Operation Spring Shield (Turkish: Bahar Kalkanı Harekâtı) was a cross-border military operation conducted by the Turkish Armed Forces (TSK) against the Syrian Armed Forces and allied militias in the Idlib Governorate of northwestern Syria,[157] which began on 27 February 2020 in response to the Balyun airstrikes.[158][159] Turkish National Defense Minister Hulusi Akar said that the purpose of the operation had been within the framework of the Astana talks, to ensure a ceasefire agreement in the Second Northern Syria Buffer Zone and to prevent migration from Idlib towards the Turkish border. On 5 March, Turkey and Russia signed a ceasefire agreement in Moscow.[160]

A series of airstrikes were carried out by the Israeli Air Force on multiple Iranian-linked targets in the Deir ez-Zor Governorate of Syria on 13 January 2021.[161] More airstrikes were launched the following February. Later that same month, the United States military carried out an airstrike on a site which it believed to have been occupied by Iranian-backed Iraqi militias operating from across the border in eastern Syria.[162][163][164] The US-led coalition continued to hit targets in Syria, as part of what it described as a war against ISIS.[165]


Climate changeEdit

In 2020, the Secretary-General of the United Nations, António Guterres, declared that "The state of the planet is broken" and that "Humanity is waging war on nature. This is suicidal."[166] The United Nations has also called climate change "the defining issue of our time",[167] and the World Health Organization said it "threatens the essential ingredients of good health - clean air, safe drinking water, nutritious food supply, and safe shelter - and has the potential to undermine decades of progress in global health".[168]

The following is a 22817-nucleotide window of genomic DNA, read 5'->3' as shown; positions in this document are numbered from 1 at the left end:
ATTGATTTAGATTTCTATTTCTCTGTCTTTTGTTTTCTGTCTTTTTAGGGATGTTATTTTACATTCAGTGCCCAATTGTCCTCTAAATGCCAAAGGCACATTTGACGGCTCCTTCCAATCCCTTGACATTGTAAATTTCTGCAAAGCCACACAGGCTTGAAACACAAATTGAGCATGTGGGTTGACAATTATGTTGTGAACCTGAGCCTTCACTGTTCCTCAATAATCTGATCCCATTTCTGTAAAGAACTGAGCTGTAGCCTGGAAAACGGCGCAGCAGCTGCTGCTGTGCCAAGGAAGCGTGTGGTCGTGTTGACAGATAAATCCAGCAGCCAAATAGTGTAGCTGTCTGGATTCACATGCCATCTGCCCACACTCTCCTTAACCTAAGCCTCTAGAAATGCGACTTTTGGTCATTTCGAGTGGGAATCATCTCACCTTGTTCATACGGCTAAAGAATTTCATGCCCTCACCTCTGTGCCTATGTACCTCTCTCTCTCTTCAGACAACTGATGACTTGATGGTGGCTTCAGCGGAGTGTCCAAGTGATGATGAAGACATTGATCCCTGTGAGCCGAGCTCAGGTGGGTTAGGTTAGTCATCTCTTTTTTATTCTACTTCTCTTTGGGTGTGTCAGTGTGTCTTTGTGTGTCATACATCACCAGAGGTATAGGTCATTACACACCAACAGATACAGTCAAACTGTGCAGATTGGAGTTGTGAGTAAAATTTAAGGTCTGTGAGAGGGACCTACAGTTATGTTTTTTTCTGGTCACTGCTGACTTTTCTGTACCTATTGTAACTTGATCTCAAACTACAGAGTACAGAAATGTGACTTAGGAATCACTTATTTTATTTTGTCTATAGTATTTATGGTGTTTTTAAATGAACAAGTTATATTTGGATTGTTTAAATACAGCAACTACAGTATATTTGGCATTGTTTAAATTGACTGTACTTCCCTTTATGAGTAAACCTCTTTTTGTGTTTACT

Gender equalityEdit

Out of all national parliamentarians in Greece, 24.3% were women as of February 2019, while 11 women were serving as Head of State and 12 as Head of Government in June 2019. Furthermore, 20.7% of government ministers were women as of January 2019.[169] Katerina Sakellaropoulou became the first female president of Greece in January 2020.[170] Maia Sandu reached the same milestone for Moldova in 2020 as well. In Austria, the first female-majority cabinet was sworn in in 2020.[171]


In a January 2020 interview with the Financial Times, German Chancellor Angela Merkel urged Europe to develop its own technology, such as manufacturing of batteries, electric cars, and cloud computing. Europe depends mostly on Asia for electric car batteries, and it has no hyperscale computing companies to support companies like Amazon and Facebook.[172]

Switzerland's neutrality was called into question when it was in revealed in February 2020 that German and U.S. intelligence services had been using coding devices manufactured by Crypto AG to spy on other countries.[173]